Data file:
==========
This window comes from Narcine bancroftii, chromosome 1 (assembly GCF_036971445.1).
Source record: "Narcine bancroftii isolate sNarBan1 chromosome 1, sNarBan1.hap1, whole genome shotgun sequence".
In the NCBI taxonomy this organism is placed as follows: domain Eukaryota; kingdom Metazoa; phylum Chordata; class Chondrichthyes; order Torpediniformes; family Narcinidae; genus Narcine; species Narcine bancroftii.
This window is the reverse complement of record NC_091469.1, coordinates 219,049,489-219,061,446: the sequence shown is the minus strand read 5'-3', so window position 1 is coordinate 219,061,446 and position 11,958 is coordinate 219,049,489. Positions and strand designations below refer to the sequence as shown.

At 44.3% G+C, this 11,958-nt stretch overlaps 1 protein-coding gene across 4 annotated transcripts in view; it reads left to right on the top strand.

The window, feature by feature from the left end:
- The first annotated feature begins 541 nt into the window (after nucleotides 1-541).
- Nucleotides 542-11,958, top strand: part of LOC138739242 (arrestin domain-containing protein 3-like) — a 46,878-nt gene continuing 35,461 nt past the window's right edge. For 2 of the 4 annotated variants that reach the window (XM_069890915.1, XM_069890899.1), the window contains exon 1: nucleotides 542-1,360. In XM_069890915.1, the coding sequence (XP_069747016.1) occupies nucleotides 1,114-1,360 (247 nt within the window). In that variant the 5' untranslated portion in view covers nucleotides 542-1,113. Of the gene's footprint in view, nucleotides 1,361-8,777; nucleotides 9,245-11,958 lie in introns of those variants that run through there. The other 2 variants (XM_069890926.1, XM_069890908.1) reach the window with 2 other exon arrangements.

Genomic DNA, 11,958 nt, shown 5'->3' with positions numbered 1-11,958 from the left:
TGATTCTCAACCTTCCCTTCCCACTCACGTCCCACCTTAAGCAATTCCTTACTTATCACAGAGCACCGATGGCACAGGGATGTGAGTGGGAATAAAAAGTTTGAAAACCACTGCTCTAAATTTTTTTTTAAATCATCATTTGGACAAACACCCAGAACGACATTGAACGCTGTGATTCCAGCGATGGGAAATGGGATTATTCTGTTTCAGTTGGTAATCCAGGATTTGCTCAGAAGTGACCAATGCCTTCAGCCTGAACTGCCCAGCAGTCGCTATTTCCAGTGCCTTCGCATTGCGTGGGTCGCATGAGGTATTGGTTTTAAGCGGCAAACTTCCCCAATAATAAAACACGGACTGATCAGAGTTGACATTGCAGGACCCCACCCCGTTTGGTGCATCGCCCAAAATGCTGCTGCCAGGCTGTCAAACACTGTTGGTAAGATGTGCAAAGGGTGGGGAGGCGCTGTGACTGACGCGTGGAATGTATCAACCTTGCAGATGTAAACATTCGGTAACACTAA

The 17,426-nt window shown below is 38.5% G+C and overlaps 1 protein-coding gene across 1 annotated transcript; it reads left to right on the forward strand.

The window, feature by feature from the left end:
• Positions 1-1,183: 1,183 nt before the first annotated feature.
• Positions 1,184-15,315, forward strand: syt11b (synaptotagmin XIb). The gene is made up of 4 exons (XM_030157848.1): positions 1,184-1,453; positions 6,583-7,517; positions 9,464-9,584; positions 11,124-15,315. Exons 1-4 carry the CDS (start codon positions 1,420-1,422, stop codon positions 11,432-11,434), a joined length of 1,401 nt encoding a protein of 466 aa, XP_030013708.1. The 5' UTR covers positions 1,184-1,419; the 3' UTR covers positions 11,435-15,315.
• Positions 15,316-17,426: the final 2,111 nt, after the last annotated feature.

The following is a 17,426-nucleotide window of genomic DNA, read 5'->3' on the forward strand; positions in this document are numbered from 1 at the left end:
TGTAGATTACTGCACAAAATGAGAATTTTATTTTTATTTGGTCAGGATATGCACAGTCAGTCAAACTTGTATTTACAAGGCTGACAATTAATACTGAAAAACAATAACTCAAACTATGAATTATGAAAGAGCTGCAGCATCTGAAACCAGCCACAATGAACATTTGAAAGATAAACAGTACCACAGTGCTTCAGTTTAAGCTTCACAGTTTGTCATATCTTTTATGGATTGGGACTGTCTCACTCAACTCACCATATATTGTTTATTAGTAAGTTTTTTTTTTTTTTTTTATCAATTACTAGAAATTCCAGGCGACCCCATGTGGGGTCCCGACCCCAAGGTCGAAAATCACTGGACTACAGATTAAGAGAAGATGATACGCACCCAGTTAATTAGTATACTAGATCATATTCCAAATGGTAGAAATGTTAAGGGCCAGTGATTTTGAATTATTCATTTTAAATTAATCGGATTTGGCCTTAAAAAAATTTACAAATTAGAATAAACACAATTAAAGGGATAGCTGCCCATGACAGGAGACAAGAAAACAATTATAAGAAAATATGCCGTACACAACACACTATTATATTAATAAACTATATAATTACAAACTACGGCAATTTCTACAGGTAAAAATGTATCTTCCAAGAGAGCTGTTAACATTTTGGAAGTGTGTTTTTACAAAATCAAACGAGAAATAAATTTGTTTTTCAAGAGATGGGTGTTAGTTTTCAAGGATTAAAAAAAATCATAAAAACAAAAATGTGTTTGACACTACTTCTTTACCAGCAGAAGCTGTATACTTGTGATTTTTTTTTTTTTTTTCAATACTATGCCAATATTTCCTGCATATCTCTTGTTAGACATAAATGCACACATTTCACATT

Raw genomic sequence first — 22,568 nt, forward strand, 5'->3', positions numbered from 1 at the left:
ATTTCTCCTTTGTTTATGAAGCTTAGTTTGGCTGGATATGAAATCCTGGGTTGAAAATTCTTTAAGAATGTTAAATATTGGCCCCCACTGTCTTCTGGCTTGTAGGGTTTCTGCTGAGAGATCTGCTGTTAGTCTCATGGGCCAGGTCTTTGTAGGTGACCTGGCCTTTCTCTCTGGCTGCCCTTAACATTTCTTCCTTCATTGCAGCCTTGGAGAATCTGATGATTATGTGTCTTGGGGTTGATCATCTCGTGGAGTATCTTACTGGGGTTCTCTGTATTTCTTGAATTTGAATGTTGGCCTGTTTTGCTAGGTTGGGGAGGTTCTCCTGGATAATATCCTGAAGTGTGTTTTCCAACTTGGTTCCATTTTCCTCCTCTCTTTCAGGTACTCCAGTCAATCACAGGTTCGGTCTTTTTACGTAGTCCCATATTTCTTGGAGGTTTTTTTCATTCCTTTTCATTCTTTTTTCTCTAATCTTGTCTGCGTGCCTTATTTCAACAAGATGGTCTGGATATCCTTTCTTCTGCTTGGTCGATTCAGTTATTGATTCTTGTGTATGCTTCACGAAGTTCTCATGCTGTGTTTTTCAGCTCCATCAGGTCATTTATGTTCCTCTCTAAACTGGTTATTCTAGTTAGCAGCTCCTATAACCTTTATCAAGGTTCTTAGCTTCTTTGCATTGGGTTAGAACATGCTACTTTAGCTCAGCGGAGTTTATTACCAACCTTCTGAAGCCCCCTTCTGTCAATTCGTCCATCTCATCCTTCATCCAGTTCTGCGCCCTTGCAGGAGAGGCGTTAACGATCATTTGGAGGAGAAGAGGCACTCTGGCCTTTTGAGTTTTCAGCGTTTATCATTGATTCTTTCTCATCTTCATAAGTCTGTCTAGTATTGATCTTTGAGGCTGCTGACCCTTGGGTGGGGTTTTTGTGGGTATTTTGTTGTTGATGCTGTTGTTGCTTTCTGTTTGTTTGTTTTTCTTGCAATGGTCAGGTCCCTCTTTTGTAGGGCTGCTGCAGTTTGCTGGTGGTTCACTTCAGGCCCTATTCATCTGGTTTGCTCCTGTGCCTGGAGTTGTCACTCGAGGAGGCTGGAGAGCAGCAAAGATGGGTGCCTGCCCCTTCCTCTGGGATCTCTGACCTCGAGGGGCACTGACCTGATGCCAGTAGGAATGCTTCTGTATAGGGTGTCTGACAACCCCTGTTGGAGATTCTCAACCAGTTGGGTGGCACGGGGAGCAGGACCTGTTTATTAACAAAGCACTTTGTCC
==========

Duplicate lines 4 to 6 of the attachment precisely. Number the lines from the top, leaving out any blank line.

This window is the reverse complement of record NC_091469.1, coordinates 219,049,489-219,061,446: the sequence shown is the minus strand read 5'-3', so window position 1 is coordinate 219,061,446 and position 11,958 is coordinate 219,049,489. Positions and strand designations below refer to the sequence as shown.

At 44.3% G+C, this 11,958-nt stretch overlaps 1 protein-coding gene across 4 annotated transcripts in view; it reads left to right on the top strand.

The window, feature by feature from the left end: